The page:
Olympic ~ Ruby Beach & Beyond
It was finally time to complete our journey through Olympic National Park and head home. We set our sights on Ruby Beach situated along the park’s 73 miles of rugged coastline. Like most of our Oregon beaches, it is replete with rocky shores, tide pools, driftwood, and those ever-present sea stacks but no less photogenic. This is the view from the parking lot with easy access to the beach below.
A short hike down to the beach at low tide allows you to get up close and personal with these sometimes eerie-looking sea stacks.
Waiting for the tide to rise again, these mussels cling tenaciously to the back side of the stacks.
It was a gorgeous morning for an exploratory walk on the beach. There were certainly plenty of rocks here and I couldn’t resist collecting a few small ones that caught my eye.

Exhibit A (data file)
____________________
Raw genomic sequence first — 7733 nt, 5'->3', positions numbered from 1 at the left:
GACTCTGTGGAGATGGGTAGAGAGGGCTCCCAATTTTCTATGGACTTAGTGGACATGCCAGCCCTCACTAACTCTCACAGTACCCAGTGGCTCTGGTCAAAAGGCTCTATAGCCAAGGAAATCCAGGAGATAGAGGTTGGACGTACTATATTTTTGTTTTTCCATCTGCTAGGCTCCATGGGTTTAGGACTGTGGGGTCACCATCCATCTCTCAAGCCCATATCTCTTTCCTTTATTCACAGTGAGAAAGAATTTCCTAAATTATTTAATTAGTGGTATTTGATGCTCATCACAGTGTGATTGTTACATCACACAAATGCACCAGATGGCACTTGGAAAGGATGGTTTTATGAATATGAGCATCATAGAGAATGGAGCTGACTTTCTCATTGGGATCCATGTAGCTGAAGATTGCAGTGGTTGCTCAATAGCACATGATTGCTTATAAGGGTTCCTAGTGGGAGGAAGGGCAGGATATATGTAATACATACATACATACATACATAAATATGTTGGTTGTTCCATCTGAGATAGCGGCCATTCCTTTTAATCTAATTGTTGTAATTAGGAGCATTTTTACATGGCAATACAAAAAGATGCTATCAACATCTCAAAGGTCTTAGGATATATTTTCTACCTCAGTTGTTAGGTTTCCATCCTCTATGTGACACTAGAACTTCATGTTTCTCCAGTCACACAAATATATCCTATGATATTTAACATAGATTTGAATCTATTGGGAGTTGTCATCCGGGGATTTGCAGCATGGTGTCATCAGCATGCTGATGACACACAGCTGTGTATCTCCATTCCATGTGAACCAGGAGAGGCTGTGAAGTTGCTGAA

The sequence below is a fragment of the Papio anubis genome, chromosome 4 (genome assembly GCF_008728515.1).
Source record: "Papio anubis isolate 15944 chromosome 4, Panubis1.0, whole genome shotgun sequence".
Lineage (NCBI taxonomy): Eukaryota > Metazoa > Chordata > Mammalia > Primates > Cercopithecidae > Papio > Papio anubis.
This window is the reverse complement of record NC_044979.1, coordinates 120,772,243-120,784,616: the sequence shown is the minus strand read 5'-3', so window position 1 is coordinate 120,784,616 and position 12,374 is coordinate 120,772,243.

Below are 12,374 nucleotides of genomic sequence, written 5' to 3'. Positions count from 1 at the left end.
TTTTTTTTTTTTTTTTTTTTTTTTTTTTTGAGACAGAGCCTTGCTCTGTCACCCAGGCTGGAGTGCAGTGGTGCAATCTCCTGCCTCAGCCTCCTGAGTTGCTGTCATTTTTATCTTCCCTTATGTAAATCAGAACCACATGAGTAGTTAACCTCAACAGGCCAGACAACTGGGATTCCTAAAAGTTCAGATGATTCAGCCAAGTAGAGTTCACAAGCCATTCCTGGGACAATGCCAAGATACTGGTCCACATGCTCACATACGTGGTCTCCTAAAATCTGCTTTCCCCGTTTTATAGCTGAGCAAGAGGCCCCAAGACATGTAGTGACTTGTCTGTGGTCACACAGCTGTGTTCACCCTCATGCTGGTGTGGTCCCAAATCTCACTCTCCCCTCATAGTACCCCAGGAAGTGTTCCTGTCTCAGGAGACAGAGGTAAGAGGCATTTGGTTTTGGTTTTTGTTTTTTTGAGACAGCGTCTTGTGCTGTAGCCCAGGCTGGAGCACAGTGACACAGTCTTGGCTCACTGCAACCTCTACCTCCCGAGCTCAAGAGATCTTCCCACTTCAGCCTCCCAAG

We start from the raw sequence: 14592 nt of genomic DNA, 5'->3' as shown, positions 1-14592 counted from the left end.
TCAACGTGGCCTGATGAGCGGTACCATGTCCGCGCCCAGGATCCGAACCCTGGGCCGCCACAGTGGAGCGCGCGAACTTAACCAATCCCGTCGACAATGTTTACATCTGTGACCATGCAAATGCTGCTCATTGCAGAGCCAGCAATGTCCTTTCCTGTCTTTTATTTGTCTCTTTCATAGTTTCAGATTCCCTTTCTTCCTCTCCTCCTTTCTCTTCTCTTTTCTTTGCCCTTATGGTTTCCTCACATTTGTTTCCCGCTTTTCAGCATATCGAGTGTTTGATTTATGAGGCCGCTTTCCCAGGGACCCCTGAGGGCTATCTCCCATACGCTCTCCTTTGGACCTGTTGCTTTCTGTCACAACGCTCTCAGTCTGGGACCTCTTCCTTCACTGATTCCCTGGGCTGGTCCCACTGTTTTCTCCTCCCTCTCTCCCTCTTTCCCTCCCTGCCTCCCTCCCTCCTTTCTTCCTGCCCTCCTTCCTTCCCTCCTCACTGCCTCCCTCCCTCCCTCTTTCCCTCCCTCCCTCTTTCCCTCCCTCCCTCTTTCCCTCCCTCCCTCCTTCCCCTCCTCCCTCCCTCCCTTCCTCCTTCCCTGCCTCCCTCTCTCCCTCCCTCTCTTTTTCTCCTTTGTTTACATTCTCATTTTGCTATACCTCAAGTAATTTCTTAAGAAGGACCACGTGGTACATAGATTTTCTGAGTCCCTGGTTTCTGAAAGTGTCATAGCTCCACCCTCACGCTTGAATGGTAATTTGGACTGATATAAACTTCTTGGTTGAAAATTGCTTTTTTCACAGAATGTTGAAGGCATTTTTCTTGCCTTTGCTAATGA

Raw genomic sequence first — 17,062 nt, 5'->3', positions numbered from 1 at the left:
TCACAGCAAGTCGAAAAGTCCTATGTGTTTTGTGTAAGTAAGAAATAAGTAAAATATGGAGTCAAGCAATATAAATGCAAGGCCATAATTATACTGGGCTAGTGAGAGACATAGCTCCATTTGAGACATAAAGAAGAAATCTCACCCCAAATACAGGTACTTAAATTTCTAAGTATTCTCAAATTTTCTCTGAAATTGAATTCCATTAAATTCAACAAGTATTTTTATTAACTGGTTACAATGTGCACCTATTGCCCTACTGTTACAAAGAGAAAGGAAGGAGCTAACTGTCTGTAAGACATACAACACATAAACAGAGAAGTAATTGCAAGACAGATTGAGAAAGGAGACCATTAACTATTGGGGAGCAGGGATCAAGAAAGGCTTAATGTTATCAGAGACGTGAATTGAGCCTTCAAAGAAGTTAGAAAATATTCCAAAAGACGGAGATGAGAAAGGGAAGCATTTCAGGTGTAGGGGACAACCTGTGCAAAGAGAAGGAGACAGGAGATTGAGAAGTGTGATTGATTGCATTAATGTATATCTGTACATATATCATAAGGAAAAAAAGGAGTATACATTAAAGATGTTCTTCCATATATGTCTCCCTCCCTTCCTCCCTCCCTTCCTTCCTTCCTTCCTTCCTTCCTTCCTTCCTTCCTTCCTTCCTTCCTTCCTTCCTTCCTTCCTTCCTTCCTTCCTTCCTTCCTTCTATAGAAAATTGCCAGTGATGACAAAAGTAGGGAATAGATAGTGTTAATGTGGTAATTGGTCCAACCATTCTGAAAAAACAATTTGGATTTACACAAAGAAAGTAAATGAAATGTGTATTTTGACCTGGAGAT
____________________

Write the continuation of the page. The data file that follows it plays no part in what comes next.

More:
Eventually, it was time to bid farewell to the coast.
We had one last stop to make before leaving the park where I encountered Sasquatch (aka Big Foot) yet again. He certainly gets around the Pacific Northwest. This guy was considerably more friendly than the last one I met.
This is the beautiful Lake Quinault with another historic lodge similar to the one at Lake Crescent but slightly more regal and sophisticated.
In the fall of 1937, President Franklin D. Roosevelt visited Lake Quinault Lodge during a fact-finding trip and enjoyed lunch in the later-named Roosevelt Dining Room. Nine months later, Roosevelt signed a bill creating Olympic National Park. We had our own lunch here 84 years later taking in what was likely a very similar panoramic view. So thankful FDR made that decision!
When you have traveled for even just a few days throughout Olympic National Park, the inspiration for its creation is obvious. We are fortunate it has been preserved giving everyone the opportunity to step back in time and appreciate the peace and tranquility of nature which is more powerful and lasting than anything else. Our experience gave us just a small taste. We will definitely be back for more!